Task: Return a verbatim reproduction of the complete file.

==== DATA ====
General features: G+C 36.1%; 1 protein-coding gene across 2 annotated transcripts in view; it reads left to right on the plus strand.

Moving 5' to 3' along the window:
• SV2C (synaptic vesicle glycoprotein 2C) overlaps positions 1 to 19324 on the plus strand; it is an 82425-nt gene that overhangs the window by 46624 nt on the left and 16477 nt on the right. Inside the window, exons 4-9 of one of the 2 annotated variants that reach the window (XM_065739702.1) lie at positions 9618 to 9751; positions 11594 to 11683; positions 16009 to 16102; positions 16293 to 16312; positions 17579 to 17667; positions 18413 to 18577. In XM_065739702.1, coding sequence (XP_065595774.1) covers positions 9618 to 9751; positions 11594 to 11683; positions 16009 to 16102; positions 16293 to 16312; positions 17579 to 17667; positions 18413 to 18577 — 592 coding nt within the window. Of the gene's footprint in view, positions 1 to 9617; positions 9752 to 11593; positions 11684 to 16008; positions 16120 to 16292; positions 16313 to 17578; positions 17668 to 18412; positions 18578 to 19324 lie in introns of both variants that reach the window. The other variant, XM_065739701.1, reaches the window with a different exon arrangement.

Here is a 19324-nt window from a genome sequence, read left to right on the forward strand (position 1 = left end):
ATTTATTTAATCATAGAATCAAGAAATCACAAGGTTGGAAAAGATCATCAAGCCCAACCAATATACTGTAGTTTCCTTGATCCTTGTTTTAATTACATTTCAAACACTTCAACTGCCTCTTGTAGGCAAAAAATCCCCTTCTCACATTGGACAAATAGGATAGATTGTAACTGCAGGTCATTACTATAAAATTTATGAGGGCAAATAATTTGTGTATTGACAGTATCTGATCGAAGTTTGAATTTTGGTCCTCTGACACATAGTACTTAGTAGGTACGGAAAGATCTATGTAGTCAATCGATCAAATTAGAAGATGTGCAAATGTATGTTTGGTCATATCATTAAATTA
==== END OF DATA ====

General features: G+C 36.1%; 1 protein-coding gene across 2 annotated transcripts in view; it reads left to right on the plus strand.

Moving 5' to 3' along the window:
• SV2C (synaptic vesicle glycoprotein 2C) overlaps positions 1 to 19324 on the plus strand; it is an 82425-nt gene that overhangs the window by 46624 nt on the left and 16477 nt on the right. Inside the window, exons 4-9 of one of the 2 annotated variants that reach the window (XM_065739702.1) lie at positions 9618 to 9751; positions 11594 to 11683; positions 16009 to 16102; positions 16293 to 16312; positions 17579 to 17667; positions 18413 to 18577. In XM_065739702.1, coding sequence (XP_065595774.1) covers positions 9618 to 9751; positions 11594 to 11683; positions 16009 to 16102; positions 16293 to 16312; positions 17579 to 17667; positions 18413 to 18577 — 592 coding nt within the window. Of the gene's footprint in view, positions 1 to 9617; positions 9752 to 11593; positions 11684 to 16008; positions 16120 to 16292; positions 16313 to 17578; positions 17668 to 18412; positions 18578 to 19324 lie in introns of both variants that reach the window. The other variant, XM_065739701.1, reaches the window with a different exon arrangement.

Here is a 19324-nt window from a genome sequence, read left to right on the forward strand (position 1 = left end):
ATTTATTTAATCATAGAATCAAGAAATCACAAGGTTGGAAAAGATCATCAAGCCCAACCAATATACTGTAGTTTCCTTGATCCTTGTTTTAATTACATTTCAAACACTTCAACTGCCTCTTGTAGGCAAAAAATCCCCTTCTCACATTGGACAAATAGGATAGATTGTAACTGCAGGTCATTACTATAAAATTTATGAGGGCAAATAATTTGTGTATTGACAGTATCTGATCGAAGTTTGAATTTTGGTCCTCTGACACATAGTACTTAGTAGGTACGGAAAGATCTATGTAGTCAATCGATCAAATTAGAAGATGTGCAAATGTATGTTTGGTCATATCATTAAATTA